Sure, we can’t trust the NSA 100%, especially if you’re not a part of the same political party that controls the executive. But, truth be told, the impact that NSA spying has on your average citizen is significantly less than the impact a potential e.g. Russian hacker could have over that same citizen’s bank account. I say this not to minimize the issue with NSA spying – it would still be a problem even without weakening encryption – but just to point out that IMO, the weaknesses introduced into encryption are far more dangerous in the hands of real criminals who have the serious intention of doing major harm to innocent people.

Anonymous Coward says:

This puts the finger exactly on the issue. This sense of entitlement that they should be able to spy on any one at any time for any reason, regardless of the law comes down to violation of personal privacy and the equivalent of digitally searching through your personally papers and private business.

Every time the NSA puts forward an apologist so say everything is fine, it’s a loaded statement with a ton of lies, misdirection, and carefully crafted reassurances that turn out within days to be false.

This government, the NSA, and major corporations that are selling data back to the branches of government is entirely out of hand.

This has to end.

Anonymous Coward says:

Even worse yet according to the leaks, since the 1990’s the NSA’s tech experts have been working to insert security vulnerabilities into technology standards to make spying on everyone easier.

I guess all have a new scapegoat for the last 10+ years and the next 10+ years whenever there’s a big data breach that does massive damage to the economy, the NSA did it with all the security vulnerabilities they inserted into the tech standards.

Anonymous Coward says:

I’m sure there are lots of countries that feel the same about those who “use code to hide their activities”, but I doubt the United States would be very sympathetic to countries that followed the United States’ example and sneaked backdoors into encryption products used by the United States (including citizens, corporations and the military) simply because those countries wouldn’t be “doing [their] job if [they] did not try to counter that.”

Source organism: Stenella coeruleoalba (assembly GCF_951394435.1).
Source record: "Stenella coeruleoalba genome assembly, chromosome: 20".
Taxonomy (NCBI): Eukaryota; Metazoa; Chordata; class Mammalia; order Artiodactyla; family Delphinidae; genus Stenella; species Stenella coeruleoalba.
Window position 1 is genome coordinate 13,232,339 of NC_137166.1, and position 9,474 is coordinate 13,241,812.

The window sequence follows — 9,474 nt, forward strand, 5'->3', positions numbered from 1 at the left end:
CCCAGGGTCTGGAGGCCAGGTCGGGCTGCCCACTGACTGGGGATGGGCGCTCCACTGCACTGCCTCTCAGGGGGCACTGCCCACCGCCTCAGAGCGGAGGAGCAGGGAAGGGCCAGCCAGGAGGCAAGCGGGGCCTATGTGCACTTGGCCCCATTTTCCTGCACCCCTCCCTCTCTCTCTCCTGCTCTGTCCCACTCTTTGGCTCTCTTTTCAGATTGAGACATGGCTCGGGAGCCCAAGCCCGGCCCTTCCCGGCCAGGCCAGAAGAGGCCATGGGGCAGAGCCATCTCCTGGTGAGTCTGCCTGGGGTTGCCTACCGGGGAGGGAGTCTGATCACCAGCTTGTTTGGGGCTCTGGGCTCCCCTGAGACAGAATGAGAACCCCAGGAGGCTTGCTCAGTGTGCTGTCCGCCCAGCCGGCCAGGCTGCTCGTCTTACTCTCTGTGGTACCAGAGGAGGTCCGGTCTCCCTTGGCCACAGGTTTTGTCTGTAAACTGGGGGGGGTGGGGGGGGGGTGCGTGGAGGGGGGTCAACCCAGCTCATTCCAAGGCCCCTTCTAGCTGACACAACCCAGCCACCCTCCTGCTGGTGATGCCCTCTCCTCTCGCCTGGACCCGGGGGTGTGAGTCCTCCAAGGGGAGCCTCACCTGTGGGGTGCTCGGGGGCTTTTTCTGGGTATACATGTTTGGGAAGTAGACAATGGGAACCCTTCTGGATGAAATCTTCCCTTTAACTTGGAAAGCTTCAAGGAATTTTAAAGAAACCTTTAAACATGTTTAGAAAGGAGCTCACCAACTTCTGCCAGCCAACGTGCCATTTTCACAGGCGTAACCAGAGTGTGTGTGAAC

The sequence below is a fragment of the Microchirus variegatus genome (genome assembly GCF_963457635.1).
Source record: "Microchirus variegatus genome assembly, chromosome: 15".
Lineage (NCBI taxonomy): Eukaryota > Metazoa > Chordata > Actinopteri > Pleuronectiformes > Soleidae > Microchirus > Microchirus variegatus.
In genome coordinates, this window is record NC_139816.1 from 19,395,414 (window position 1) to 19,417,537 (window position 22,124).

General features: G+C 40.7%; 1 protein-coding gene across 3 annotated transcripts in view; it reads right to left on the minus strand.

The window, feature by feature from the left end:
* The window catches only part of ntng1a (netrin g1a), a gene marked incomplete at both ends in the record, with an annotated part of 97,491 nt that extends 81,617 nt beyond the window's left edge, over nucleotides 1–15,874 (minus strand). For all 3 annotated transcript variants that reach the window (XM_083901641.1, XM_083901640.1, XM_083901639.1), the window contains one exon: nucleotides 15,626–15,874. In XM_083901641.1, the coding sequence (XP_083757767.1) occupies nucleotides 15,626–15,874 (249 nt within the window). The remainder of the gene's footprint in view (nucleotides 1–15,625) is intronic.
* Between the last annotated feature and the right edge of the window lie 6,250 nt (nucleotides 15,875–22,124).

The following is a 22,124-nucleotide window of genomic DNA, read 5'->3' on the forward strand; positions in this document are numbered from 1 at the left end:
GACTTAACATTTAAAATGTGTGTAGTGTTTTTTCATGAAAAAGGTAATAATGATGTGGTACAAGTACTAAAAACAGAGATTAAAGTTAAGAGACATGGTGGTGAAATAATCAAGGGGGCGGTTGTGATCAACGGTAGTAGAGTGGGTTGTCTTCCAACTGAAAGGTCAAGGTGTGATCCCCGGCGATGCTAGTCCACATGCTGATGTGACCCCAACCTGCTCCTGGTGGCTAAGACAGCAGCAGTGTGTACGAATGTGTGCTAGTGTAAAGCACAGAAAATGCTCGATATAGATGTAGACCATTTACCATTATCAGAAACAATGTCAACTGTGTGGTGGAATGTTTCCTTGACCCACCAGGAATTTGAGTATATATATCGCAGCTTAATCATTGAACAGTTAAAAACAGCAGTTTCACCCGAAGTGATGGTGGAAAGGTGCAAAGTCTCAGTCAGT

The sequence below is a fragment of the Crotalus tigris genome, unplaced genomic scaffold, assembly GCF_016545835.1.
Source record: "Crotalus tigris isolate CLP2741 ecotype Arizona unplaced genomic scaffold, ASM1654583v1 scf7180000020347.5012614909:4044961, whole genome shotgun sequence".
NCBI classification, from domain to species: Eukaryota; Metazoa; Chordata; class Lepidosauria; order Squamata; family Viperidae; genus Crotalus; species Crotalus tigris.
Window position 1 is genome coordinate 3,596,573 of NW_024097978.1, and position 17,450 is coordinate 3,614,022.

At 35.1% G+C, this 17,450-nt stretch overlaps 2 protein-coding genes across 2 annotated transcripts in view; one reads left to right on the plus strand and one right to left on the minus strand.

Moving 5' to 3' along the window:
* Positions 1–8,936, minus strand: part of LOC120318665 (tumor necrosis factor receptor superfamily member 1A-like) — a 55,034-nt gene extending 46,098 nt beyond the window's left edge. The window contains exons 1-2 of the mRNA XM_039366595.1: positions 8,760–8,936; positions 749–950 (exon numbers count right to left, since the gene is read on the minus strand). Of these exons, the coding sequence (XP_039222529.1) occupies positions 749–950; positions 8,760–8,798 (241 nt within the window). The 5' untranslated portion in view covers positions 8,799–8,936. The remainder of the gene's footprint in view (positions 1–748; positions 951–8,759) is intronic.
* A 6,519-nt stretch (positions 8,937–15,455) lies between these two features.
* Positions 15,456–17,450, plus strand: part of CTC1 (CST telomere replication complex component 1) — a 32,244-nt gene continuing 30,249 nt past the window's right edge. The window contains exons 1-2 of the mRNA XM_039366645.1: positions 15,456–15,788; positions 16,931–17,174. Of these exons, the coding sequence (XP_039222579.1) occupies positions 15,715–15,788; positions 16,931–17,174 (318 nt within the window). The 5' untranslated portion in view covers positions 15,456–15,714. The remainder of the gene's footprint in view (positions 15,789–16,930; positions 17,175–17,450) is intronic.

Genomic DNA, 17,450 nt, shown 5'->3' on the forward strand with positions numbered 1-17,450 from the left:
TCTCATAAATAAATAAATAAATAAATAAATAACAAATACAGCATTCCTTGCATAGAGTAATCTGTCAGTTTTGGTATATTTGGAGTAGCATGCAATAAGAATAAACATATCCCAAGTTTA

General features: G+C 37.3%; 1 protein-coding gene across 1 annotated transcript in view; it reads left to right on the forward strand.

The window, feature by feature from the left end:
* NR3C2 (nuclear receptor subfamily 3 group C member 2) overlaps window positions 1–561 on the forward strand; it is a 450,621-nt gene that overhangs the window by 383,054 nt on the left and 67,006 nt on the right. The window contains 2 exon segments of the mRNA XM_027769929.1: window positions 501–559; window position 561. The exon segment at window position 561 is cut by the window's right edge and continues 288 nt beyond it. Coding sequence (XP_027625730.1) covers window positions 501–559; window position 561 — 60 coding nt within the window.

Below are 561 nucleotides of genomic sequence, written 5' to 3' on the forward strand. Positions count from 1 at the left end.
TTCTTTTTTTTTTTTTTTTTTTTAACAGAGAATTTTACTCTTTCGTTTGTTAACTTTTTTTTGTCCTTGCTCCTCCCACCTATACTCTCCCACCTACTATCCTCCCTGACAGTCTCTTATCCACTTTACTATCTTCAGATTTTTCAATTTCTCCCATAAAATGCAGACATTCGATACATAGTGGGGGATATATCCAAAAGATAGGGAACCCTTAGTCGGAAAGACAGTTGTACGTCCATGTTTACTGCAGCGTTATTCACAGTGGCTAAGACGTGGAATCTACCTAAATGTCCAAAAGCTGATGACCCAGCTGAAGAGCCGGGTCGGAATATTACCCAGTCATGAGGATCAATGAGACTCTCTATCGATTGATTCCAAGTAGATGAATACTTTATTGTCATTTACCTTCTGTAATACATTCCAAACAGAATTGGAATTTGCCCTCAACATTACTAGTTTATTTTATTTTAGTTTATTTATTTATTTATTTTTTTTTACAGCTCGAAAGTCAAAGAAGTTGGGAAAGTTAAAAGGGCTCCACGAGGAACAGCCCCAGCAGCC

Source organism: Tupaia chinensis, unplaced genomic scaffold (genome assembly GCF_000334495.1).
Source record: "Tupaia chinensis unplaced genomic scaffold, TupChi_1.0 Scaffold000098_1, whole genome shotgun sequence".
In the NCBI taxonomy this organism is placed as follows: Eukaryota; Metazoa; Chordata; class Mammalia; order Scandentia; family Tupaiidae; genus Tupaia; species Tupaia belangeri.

Not an Electronic Rodent (profile) says:

Re: Re:

Which raises a good point. It will be interesting to see the (probable lack of) countries around the world freaking out about these revelations.
A lack of complaint from a government to me will likely mean one of 3 things:
1/ They are sharing some or all of the “take”
2/ The US has bullied them into submission
3/ The members of the government in question have no idea just what this means for their own country.
Any of those is rather scary…

out_of_the_blue says:

At least NSA respects us enough to call adversaries!

To its commercial front Google, you’re just product to be manipulated into buying crap.

Anyhoo, as for backdoors, Google is cooperating with NSA:

“NSA is quietly writing code for Google?s Android OS”


Oh, and as ever, don’t forget Snowden says Google helps NSA by providing them “direct access to servers”.

fred software says:

Re: open source

“Open source” is “free software” without the most important part, the ethics. While both are largely released under free software licences and are therefore legally the same the distinction is not unimportant:

Take Ubuntu, which is an open source distribution of GNU/Linux, it lacks the ehtical imperitives of free software and has “binary blobs”, and binary isn’t real source code – it’s very difficult to use if you’re making any non-trivial modification to the program. What’s the betting the NSA working with Google haven’t got binary blobs or even proprietary elements in Android?

Go fully free software with a distro such as gNewSense (Debian based). Debian is fully free by default but it makes it too easy to get proprietary software by keeping it in its repositories, although they are fairly clearly marked.

P.S. Use Gnash instead of adobe flashplayer, Gnash is free software – it doesn’t always work perfectly but at least you can be fairly certain the NSA or GCHQ haven’t screwed around with it.

Dan who doesn't fear binary blobs says:

Re: Re: open source

Like we need another reason to call the FS movement a cult. “Free software without the ethics” sounds like a religious argument, not a technical or engineering one. Go back to worshiping RMS, we pragmatic folks prefer the “cathedral and bazaar” approach.

It’s like vegans criticizing vegetarians for being less doctrinaire. And fruitarians criticizing both.

Anonymous Coward says:

The NSA freaks out at the sight of it’s own shadow, and immediately tries to spy on it. Then the NSA freaks out even more because it’s own shadow appears to be reverse spying on them.

Things immediately escalate from there. NSA calls in Tailored Access Operations (TAO) to install an ‘implant’ in the rogue shadow.

NSA then attempts to access the ‘implant’ through the shadow’s ‘backdoor’. ๐Ÿ˜‰